Do you regularly suffer with IBS symptoms such as bloating, pain, wind and diarrhoea? If so, do you wonder if the foods you’re eating are triggering your symptoms? After all, if you frequently bloat after a meal, then it seems logical that something you ate caused the reaction.
However, it can often be hard to pinpoint exactly which foods cause problems. After all we rarely eat ingredients on their own. This is why many people turn to food sensitivity tests in the hope of identifying the culprit(s).
Testing for food sensitivities falls into two categories – testing for allergies, and testing for intolerances. To understand the difference between these, have a look at my earlier blog post.
Today I’m interested in looking at food intolerances. These arise from the body’s inability to digest certain foods properly due to enzyme deficiencies or sensitivity to food additives. Symptoms of food intolerances tend to be less severe than allergies. They frequently include the symptoms mentioned above – bloating, stomach pain, wind and/or diarrhoea. Common intolerances include a lactose intolerance (difficulty digesting lactose in dairy products), gluten intolerance or sensitivity to food additives like sulphites or MSG.
Testing for food intolerances
Identifying food intolerances can be more challenging than for allergies. Although there are a number of companies that offer food intolerance tests, I’m afraid that my experience of them has made me question their usefulness.
As a final year nutrition student, one of the leading companies offered me a food intolerance test, and I accepted it gladly. I had a history of IBS and knew that digestive health was the area that I wanted to focus on after graduation. I was therefore really keen to understand which foods I could remove from my diet to further control my symptoms.
Of the 120 everyday foods they tested, over 13% came back as being highly elevated – showing an intolerance – with others being moderately elevated. These were foods such as milk, wheat, seeds, egg white, nuts and yeast.
Just last month I completed another food intolerance test by a company keen for me to use it with my clients. Again it was easy to do. I had to fill 5 blood spots on a card and send it back to them to analyse. I was hoping that the results would correlate with the first test and show me that food intolerance testing could be something to recommend to IBS clients, but…
Foods that showed a high reaction on one test where listed as low on the other, and vice versa. Cow’s milk? Test 1 told me to remove it from my diet (with a score of 120 units/ml) while test 2 showed no reaction to it at all. Green beans showed at 100 units/ml sensitivity on test 2, while test 1 reported a score of 4.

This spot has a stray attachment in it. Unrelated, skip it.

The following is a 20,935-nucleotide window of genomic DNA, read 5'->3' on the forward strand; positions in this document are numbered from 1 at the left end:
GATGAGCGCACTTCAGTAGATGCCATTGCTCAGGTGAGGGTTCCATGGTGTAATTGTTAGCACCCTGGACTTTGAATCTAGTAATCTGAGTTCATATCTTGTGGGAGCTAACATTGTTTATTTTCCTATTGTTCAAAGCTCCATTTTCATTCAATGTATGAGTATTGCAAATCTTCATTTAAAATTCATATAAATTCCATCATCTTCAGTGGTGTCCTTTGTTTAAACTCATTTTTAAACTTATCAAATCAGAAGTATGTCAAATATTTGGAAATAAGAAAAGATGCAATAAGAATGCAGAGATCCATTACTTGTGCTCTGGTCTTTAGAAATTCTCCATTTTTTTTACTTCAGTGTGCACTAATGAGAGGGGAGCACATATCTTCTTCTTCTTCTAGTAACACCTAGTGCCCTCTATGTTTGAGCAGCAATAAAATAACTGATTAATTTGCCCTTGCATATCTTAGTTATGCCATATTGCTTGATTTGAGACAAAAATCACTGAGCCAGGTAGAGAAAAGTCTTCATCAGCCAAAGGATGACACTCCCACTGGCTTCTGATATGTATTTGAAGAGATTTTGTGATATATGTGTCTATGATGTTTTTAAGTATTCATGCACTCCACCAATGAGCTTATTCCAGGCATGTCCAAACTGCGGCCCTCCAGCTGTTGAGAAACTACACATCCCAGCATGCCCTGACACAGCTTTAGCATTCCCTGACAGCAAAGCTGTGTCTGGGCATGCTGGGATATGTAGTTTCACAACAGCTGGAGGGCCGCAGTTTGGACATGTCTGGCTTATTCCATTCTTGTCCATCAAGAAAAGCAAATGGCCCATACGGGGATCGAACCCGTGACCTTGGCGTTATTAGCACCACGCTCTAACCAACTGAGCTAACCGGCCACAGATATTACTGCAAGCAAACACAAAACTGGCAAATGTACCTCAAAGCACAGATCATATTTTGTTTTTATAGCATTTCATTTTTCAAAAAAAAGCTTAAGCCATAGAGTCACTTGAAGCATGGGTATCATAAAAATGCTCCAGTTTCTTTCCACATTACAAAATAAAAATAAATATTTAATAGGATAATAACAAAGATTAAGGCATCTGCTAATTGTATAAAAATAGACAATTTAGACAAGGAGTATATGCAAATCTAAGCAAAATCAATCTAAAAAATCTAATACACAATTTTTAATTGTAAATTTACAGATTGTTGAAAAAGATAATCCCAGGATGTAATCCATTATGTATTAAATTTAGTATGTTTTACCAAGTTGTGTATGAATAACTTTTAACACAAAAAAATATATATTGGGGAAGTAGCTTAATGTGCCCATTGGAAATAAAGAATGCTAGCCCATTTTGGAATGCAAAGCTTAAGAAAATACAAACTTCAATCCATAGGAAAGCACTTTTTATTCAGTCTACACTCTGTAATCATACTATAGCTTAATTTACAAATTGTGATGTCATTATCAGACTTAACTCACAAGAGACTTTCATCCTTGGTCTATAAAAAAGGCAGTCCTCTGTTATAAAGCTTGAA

I’m afraid that I remain unconvinced by the validity of these tests. Would I recommend them to a client? Sadly not.
So what food intolerance testing works?
The good news is that there IS a way to test for food intolerances. An elimination diet is considered the gold standard test for identifying intolerances and sensitivities. This method involves the exclusion of suspected foods from your diet for a duration of 2-4 weeks. There is then a systematic reintroduction of them, one at a time, while carefully noting any symptoms.
I recognise that it is challenging and time-consuming, but by systematically adding and removing foods one by one, any culprits can be identified.
Having said that, it can be difficult to pinpoint trigger foods by yourself. For this reason I strongly recommend undertaking an elimination diet under the guidance of a qualified nutritional therapist. They will support you throughout the process as well as looking at other areas of your digestion to improve either before, or after the diet has been completed.
Without such guidance, there’s a risk of spending a significant amount of time avoiding foods you enjoy, only to find yourself no clearer or more informed by the end of the challenge.
Moreover, as I mentioned above, intolerances often occur through a lack of digestive enzymes, and dysregulation of other key digestive processes. By focusing on supporting and improving these, many symptoms can be alleviated without making changes to the diet.
If you are suffering from IBS symptoms, I would love to invite you to book a free 30-minute consultation. Let’s chat through your digestive issues and see if one of my nutritional therapy programmes is what you, and your health, need right now.